The Internet Hierarchy of Needs

Please visit VortexDna (The Internets Hierarchy of Needs) to check out their adaptation of Maslow’s hierarchy of needs for the internet user. It’s a great starting point for coming face to face with what all this internet saturation means for personal fulfillment.'s%20Hierarchy%20of%20Needs

Ultra%20Fat%20Man%20Sitting%20At%20The%20Computer%20@%20snaps.lumra.comI immediately thought of a friend of mine who doesn’t really ‘get along’ with the internet. Her use of the internet is limited to finding directions, research, and occasionally reading the NYtimes. When she strays beyond these info boundaries, she’s assaulted by unpredictable websites, strange internet social behaviors, and lots of ‘weird things.’ The internet is more of a social vacuum to her… she would laugh at me if I explained Hugh Macleod’s sense of a ‘social object.’

So how can my friend ever use the internet as “frictionless tool for personal growth and fulfillment” ???

Maybe there’s another way we can think about it. I think it’s kinda like joining the YMCA. If your only experience with the YMCA is that exuberant song–or you actually think it’s the Young Men’s Christian Association, you might be anxious about joining such a community. Why join a gym to interact with strangers if you can just self-actualize without it? The stigma of ‘internet people’ and the expansive social protocols in online communities can be intimidating.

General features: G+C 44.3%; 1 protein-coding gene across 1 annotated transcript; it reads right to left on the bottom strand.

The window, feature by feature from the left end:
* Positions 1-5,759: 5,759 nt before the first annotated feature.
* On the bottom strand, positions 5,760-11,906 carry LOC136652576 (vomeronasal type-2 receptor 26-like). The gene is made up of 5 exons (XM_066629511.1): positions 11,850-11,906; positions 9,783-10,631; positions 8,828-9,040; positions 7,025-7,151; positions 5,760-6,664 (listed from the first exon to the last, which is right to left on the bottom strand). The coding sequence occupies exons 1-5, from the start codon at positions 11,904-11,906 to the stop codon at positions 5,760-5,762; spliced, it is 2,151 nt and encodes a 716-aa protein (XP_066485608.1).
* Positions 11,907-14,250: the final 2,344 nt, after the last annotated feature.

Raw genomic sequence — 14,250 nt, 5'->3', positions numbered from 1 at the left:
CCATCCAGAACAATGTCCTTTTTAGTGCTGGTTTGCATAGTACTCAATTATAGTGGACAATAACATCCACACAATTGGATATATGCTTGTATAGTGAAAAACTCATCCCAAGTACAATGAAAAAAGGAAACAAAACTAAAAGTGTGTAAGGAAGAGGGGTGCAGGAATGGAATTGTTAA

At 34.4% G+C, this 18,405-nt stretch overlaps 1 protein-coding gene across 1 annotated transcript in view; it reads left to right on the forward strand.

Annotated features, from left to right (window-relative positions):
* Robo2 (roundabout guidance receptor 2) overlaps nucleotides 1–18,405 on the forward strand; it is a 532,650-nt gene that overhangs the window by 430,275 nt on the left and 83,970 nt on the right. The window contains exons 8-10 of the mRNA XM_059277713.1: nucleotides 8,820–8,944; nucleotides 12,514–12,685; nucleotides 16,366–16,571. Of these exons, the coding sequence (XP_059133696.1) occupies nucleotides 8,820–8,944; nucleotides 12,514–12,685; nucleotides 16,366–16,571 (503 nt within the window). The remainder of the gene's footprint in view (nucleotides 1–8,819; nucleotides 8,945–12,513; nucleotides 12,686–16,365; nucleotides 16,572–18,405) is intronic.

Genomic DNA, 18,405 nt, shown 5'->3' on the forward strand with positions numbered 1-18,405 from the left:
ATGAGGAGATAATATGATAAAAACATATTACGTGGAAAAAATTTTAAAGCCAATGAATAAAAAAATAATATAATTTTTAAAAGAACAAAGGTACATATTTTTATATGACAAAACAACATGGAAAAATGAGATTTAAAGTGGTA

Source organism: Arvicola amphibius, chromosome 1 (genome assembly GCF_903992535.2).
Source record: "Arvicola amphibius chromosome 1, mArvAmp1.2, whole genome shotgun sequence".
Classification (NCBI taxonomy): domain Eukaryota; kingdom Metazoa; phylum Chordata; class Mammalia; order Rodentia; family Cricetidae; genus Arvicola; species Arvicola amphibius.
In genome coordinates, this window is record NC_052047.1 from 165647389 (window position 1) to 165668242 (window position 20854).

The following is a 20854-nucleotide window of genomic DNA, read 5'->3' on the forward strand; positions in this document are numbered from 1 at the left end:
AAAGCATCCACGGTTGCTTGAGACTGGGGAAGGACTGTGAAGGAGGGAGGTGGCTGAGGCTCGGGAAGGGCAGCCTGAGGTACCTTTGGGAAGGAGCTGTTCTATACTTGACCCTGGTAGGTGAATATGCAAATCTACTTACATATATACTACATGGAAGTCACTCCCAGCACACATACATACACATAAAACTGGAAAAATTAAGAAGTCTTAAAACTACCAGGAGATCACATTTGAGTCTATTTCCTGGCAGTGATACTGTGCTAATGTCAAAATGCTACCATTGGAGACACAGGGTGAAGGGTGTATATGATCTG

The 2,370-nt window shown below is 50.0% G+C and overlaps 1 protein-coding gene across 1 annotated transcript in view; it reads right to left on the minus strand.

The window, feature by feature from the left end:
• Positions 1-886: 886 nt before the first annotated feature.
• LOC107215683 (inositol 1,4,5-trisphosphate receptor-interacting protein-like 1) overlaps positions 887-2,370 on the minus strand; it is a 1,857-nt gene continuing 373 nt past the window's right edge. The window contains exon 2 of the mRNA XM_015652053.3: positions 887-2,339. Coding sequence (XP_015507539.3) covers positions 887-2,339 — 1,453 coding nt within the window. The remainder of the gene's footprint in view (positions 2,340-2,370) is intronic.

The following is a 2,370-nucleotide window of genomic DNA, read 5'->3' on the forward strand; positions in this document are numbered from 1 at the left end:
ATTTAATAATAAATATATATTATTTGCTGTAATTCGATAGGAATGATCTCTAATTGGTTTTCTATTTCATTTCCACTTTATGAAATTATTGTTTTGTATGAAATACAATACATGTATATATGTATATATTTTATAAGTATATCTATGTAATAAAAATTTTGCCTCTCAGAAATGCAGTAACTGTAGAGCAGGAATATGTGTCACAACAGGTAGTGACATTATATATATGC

Take Second Life, for example. Give anyone a tour of even the most modest areas of Second Life and you’re going to lose a friend. Newt Gingrich held a press conference in Second Life, but I’m sure he was all weirded out with the ordeal. I’m sure he had a secretary digitally gesticulate for him while he awkwardly held a mic.

These feelings we have about internet communities are responsible for drawing lines between Facebook, Myspace, and Xanga. If all you know about social networks is Facebook, Xanga is a joke, and Myspace is an aborted fetus of social interaction.

Back to my friend… the only way to show how community on the internet is beneficial is to point to the great successes of the social web: We’ve got a massive encyclopedia (Wikipedia) to call our own, some semblence of political organization with the help of groups like,, and (+ weak groups on Facebook). These orgs are just as social as blinking noisy myspace… they’re just productive.

2 thoughts on “The Internet Hierarchy of Needs

  1. You probably picked the wrong example with Newt Gingrich, who seemed to understand the potential of virtual worlds as network-mediated meeting spaces, definitely in an early experimental stage, but evolving. You’ll see from and that Gingrich controlled his own avatar, and capably interacted with an audience of attendees of diverse political persuasions from around the world.

    Like Wikipedia, Second Life is created by its users, though I have heard it said that about 2% of Wikipedia users contribute to Wikipedia while about 60% of active Second Life users build and contribute to the virtual world. It is as a creative social platform that I consider it a more frictionless tool for personal growth and fulfillment.


  2. What a great post! And not just because you refer to the Internet Hierarchy of Needs 😉 No, I think you go one better — The IHN model describes the web infrastructure that needs to be in place in order for the tool to be effective, but you’re looking at the experiences people need to have in their evolution towards learning the tool. You can’t expect your Grandma to log on for the first time to ANY web — semantic or otherwise — and use it to its maximum advantage.

    It’s a great perspective, and well worth exploring further.

    Best regards,
    Kaila Colbin


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